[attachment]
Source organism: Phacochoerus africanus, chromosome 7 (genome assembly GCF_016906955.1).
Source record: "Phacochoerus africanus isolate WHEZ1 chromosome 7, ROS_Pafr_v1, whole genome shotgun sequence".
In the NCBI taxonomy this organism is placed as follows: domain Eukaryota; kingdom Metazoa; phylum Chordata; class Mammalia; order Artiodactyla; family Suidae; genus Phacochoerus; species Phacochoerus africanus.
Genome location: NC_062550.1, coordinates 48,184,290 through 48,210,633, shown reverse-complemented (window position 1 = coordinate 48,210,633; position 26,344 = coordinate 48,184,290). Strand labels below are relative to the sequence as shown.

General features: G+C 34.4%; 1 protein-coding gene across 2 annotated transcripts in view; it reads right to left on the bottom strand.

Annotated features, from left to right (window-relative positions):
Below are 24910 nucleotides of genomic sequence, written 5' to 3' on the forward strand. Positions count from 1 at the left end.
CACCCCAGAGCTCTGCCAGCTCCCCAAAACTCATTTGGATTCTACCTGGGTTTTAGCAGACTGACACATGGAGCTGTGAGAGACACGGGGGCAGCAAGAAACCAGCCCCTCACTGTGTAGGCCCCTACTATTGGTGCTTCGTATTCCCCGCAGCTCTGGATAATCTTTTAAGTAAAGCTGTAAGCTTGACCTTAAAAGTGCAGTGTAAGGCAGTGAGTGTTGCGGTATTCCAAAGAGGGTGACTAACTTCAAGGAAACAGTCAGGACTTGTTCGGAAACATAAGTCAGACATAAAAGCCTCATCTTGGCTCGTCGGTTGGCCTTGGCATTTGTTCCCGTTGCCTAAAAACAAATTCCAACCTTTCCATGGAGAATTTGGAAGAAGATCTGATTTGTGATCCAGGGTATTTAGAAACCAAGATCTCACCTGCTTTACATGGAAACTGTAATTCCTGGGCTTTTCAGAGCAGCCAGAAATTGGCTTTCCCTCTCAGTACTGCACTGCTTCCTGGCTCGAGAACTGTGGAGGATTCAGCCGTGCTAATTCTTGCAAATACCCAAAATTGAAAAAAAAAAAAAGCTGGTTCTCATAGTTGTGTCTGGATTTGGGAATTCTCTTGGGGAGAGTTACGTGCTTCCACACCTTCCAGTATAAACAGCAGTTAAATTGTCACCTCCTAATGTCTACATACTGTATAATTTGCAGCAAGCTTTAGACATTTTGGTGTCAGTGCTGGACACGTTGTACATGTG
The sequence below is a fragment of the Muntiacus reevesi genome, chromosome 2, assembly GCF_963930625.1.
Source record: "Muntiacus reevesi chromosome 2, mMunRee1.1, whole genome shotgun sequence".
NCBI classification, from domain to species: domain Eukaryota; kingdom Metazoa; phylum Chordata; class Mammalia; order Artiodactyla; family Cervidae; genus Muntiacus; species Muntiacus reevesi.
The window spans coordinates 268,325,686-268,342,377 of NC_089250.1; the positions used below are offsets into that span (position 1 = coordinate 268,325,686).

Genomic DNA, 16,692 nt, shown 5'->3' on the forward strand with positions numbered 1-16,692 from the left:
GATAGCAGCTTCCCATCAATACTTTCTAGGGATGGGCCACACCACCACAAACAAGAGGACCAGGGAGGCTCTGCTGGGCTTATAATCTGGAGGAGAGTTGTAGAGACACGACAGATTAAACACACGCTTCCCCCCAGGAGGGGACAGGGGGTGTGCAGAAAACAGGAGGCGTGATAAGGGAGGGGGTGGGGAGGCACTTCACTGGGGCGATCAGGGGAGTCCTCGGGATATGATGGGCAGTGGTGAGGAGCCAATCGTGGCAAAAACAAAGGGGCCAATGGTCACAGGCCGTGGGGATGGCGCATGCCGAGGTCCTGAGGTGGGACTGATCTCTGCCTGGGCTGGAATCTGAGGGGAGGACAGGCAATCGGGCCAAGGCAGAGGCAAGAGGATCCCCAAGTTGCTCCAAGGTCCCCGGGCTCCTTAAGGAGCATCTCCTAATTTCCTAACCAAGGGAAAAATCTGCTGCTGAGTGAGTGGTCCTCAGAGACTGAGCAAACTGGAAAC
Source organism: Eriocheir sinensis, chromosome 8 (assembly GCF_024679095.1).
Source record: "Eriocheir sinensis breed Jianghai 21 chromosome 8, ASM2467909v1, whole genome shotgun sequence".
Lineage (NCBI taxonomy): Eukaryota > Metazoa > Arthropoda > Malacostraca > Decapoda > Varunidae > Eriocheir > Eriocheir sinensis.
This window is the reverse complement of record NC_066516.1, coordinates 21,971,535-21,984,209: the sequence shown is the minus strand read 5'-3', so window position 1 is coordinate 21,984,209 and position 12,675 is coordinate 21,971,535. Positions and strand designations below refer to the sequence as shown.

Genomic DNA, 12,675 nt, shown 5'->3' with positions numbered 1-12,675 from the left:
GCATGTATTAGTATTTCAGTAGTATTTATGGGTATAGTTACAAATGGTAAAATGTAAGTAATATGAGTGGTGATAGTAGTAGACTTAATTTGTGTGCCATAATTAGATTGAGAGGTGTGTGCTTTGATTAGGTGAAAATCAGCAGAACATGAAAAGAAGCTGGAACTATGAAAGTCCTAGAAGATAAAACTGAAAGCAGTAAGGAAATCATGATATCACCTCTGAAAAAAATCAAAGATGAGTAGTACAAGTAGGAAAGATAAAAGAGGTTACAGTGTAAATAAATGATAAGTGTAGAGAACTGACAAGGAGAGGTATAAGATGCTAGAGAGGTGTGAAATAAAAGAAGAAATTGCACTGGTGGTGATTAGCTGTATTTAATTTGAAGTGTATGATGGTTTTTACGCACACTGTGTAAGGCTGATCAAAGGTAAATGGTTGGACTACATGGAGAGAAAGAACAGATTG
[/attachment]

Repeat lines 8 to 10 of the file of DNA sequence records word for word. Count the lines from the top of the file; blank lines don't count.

CACCCCAGAGCTCTGCCAGCTCCCCAAAACTCATTTGGATTCTACCTGGGTTTTAGCAGACTGACACATGGAGCTGTGAGAGACACGGGGGCAGCAAGAAACCAGCCCCTCACTGTGTAGGCCCCTACTATTGGTGCTTCGTATTCCCCGCAGCTCTGGATAATCTTTTAAGTAAAGCTGTAAGCTTGACCTTAAAAGTGCAGTGTAAGGCAGTGAGTGTTGCGGTATTCCAAAGAGGGTGACTAACTTCAAGGAAACAGTCAGGACTTGTTCGGAAACATAAGTCAGACATAAAAGCCTCATCTTGGCTCGTCGGTTGGCCTTGGCATTTGTTCCCGTTGCCTAAAAACAAATTCCAACCTTTCCATGGAGAATTTGGAAGAAGATCTGATTTGTGATCCAGGGTATTTAGAAACCAAGATCTCACCTGCTTTACATGGAAACTGTAATTCCTGGGCTTTTCAGAGCAGCCAGAAATTGGCTTTCCCTCTCAGTACTGCACTGCTTCCTGGCTCGAGAACTGTGGAGGATTCAGCCGTGCTAATTCTTGCAAATACCCAAAATTGAAAAAAAAAAAAAGCTGGTTCTCATAGTTGTGTCTGGATTTGGGAATTCTCTTGGGGAGAGTTACGTGCTTCCACACCTTCCAGTATAAACAGCAGTTAAATTGTCACCTCCTAATGTCTACATACTGTATAATTTGCAGCAAGCTTTAGACATTTTGGTGTCAGTGCTGGACACGTTGTACATGTG
The sequence below is a fragment of the Muntiacus reevesi genome, chromosome 2, assembly GCF_963930625.1.
Source record: "Muntiacus reevesi chromosome 2, mMunRee1.1, whole genome shotgun sequence".